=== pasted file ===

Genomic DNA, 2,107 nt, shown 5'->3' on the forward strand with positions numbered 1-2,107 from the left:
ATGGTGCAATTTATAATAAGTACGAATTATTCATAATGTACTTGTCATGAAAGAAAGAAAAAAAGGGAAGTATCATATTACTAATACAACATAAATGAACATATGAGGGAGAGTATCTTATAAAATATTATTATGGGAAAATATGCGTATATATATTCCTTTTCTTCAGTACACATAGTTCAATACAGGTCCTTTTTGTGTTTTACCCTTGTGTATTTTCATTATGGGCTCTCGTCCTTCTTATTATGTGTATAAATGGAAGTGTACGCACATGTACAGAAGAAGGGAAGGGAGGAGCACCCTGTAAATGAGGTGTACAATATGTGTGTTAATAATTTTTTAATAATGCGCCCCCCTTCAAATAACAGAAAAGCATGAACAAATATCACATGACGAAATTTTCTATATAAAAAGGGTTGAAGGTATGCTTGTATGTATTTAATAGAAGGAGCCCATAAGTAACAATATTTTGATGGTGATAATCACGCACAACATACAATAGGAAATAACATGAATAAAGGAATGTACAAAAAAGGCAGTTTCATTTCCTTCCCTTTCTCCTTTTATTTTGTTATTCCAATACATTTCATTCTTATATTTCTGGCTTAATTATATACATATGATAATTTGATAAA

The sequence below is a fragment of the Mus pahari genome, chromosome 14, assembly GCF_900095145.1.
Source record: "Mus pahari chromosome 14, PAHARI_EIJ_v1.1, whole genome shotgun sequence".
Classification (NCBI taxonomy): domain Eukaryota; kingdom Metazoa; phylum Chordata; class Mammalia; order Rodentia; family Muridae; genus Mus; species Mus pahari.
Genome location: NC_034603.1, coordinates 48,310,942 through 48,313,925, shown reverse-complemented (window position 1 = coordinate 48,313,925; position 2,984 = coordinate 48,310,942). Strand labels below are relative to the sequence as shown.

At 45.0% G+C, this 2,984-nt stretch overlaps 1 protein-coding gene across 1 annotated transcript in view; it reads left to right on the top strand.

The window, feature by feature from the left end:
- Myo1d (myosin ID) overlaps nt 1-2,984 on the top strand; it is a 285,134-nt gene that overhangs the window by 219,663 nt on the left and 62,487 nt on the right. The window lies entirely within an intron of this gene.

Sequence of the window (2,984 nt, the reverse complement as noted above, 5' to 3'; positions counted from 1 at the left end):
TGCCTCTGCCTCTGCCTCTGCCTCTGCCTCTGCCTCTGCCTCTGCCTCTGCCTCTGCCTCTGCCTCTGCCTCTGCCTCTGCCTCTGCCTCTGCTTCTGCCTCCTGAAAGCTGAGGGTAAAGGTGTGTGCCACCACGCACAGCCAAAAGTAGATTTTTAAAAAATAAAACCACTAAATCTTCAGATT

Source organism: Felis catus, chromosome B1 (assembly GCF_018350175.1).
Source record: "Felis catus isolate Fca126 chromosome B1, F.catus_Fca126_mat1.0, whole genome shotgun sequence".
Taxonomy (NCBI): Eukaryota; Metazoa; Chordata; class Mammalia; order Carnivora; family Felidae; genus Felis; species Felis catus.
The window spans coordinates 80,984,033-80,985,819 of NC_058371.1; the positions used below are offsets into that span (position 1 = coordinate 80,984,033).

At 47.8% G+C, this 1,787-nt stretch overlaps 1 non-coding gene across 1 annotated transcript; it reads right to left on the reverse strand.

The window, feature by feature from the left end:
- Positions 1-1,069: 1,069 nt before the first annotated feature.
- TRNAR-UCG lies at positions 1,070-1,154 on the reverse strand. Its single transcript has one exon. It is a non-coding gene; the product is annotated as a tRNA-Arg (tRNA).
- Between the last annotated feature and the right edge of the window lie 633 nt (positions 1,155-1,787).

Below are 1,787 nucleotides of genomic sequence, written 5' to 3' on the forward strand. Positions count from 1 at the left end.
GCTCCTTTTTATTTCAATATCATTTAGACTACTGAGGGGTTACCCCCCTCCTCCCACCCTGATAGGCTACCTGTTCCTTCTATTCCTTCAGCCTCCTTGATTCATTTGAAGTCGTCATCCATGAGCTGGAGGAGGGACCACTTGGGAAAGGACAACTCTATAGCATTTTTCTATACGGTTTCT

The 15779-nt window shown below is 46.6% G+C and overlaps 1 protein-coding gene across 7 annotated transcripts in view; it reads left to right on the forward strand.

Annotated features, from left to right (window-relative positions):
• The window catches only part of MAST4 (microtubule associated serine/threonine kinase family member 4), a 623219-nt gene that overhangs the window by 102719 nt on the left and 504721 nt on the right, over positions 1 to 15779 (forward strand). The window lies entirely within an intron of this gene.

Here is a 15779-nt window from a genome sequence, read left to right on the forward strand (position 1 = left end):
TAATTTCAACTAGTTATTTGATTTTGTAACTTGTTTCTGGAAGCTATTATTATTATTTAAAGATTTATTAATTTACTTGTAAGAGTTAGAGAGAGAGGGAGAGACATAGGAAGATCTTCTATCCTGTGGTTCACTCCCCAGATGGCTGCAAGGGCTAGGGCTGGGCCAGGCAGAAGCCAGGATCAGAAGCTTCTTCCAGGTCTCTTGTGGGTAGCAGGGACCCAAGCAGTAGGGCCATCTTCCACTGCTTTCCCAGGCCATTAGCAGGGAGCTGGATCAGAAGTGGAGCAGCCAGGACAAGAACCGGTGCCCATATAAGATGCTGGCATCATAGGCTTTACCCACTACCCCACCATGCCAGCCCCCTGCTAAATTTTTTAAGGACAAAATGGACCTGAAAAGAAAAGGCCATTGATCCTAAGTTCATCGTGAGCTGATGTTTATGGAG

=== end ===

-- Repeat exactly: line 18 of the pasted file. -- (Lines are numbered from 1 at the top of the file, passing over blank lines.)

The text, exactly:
- Positions 1-1,069: 1,069 nt before the first annotated feature.